Well I guess I would categorize us as accidental homeschoolers, because we never planned on homeschooling, but came upon it “accidently”.  I would also say that we are practicing eclectic homeschooling.

Eclectic homeschoolers pull their curriculum from various sources.  We use a core curriculum from one place, but don’t hesitate to pull curriculum from other sources if what we are using doesn’t seem to be working well.  In fact, our entire core curriculum is online, and this includes our science courses. 

I’ve found that we are using more textbooks as my daughter gets older.  I’ve also found that we have to seek out other sources for elective courses such as music and art. 

It is sometimes a bit more difficult to have to look around for course material but the internet is a great source of information and there is a great deal of free-ware courses offered by several major universities. 

If you are just starting out as a homeschooler you might like to have a boxed curriculum that includes everything, but one of the best parts about homeschooling is knowing that you can use what you need to make your child’s curriculum tailor-made for their needs and interests.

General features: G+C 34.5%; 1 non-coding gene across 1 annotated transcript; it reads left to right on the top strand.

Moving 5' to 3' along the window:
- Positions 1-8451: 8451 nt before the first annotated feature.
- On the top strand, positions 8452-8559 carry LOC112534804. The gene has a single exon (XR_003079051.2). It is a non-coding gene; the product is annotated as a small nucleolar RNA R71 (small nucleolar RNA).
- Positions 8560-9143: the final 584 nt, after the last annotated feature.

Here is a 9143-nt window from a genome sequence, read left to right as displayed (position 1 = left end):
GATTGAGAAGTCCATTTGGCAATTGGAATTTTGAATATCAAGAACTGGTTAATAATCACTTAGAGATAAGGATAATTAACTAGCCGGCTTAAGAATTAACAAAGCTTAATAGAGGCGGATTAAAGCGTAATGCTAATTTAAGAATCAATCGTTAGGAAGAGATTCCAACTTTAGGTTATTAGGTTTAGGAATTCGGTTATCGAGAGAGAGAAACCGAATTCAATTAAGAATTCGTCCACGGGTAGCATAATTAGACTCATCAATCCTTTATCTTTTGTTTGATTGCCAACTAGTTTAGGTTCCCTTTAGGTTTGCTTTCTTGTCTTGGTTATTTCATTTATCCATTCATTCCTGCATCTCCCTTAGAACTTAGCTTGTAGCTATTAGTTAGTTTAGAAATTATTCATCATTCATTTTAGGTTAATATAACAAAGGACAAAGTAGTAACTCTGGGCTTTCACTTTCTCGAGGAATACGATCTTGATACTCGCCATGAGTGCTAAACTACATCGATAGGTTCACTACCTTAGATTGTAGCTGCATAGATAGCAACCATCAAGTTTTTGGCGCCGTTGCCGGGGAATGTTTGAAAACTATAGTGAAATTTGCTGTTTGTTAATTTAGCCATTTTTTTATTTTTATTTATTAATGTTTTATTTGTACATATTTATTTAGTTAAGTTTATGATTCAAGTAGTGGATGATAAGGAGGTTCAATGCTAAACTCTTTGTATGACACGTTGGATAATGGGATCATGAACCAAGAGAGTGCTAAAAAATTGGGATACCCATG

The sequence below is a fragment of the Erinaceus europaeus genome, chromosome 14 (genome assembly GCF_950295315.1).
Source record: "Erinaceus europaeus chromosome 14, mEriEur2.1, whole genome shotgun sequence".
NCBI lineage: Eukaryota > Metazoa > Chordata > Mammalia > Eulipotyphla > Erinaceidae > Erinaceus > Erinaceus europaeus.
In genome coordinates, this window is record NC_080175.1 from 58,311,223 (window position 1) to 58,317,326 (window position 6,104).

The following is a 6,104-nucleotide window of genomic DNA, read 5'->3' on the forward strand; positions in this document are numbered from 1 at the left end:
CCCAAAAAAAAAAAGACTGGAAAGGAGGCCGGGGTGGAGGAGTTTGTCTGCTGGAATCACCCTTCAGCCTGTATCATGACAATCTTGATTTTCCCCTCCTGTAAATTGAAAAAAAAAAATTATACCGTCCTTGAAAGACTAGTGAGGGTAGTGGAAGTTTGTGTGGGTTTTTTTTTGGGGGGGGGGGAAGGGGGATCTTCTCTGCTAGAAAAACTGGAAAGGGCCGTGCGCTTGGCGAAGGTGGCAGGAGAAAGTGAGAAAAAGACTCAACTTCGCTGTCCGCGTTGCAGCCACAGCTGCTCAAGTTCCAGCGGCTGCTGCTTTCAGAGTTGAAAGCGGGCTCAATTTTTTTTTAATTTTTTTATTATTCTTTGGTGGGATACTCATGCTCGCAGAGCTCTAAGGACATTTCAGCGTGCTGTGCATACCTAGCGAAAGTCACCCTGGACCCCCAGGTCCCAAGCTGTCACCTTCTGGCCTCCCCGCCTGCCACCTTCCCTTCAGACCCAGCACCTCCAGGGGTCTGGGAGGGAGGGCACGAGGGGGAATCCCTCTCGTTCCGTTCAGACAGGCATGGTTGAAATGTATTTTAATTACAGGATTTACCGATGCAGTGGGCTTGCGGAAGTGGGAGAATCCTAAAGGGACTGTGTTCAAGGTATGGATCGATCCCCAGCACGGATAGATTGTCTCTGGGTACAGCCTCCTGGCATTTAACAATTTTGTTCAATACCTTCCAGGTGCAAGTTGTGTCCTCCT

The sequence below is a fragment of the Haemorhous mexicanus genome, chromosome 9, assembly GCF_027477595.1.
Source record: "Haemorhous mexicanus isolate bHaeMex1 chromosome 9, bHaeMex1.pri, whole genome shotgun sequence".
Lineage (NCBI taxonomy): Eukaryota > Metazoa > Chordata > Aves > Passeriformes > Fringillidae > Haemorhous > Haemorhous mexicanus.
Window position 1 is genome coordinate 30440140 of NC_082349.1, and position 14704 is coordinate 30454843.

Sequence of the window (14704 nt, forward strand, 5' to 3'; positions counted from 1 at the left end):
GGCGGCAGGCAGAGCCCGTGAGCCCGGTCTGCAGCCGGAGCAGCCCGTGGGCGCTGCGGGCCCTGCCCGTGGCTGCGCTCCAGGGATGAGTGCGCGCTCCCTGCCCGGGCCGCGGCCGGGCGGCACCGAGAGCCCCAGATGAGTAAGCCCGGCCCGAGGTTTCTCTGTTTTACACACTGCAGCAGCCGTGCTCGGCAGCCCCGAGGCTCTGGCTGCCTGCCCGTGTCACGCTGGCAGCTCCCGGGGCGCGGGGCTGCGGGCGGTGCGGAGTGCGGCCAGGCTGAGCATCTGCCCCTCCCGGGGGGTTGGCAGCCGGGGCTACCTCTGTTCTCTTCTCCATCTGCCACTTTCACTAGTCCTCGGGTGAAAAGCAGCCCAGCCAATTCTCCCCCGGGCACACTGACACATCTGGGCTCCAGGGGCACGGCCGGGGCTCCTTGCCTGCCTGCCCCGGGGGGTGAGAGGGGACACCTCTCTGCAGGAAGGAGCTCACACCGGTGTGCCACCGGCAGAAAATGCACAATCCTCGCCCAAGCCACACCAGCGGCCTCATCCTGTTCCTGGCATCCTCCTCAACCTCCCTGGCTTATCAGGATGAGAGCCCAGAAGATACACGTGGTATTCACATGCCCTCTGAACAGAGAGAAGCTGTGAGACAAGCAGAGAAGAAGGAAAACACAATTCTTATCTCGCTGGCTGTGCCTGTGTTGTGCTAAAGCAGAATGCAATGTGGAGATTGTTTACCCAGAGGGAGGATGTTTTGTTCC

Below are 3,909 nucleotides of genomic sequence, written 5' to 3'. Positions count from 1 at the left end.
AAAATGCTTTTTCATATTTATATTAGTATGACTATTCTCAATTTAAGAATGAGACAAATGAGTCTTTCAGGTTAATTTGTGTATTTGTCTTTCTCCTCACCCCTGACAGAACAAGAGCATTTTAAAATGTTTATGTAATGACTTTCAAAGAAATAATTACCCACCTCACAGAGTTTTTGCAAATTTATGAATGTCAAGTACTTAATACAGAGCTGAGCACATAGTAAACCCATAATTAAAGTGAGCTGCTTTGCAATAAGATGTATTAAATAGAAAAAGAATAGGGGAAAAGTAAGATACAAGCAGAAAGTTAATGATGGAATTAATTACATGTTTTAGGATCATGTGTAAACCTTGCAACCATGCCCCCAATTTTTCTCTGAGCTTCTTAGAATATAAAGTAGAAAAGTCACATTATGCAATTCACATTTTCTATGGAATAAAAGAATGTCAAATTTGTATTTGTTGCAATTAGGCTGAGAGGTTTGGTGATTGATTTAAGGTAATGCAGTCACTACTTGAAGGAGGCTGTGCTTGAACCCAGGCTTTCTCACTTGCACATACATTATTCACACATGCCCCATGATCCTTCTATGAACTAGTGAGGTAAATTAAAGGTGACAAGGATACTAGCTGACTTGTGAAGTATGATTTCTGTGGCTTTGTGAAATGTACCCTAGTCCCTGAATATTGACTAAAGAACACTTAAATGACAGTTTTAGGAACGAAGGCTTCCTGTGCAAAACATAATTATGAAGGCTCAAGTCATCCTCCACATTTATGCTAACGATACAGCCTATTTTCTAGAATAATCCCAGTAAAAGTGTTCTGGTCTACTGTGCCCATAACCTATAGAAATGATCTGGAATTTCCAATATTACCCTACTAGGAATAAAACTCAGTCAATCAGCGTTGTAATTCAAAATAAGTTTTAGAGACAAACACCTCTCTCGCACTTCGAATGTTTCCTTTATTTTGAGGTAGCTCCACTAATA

Sunday, July 20, 2014

Middle School Science

Middle school can be the time to set the course for future scientists.  If you think your homeschool student has a special interest or aptitude in science middle school is the perfect time to expose him to all the fascinating areas of science.  Middle school science generally covers the high points of many disciplines including biology, chemistry, physics, geology, astronomy, and energy. 

Getting engaged in this first serious exploration of science is often a bit nerve wracking for homeschool teachers but there are resources available to you.  Most states have some sort of science museum – these often have hands on experiments for kids.  Many local universities or colleges have weekend programs for kids covering various sciences.  If you don’t live near one of these facilities you can access videos or documentaries that expose your student to science programs.

Building engagement in the sciences at this age means keeping it interesting.  Be sure you make opportunities to take your science class outside to study nature or to the local creek to talk about geology or hydroelectric power.  Making science interesting now could lead to a lifetime of learning and exploring the sciences.


Thursday, June 12, 2014

Early Elementary Homeschool Science Curriculum

I’ve read that the United States is falling behind when it comes to science, math, and technology training and education.  And I think back to when my daughter was still attending public school.  There was almost no science education at all for kindergarten and first grade.  I can’t help but think that it is completely possible that the lack of simple science early could mean that students are not getting the opportunity to become engaged in science before it becomes intimidating in the later elementary grades.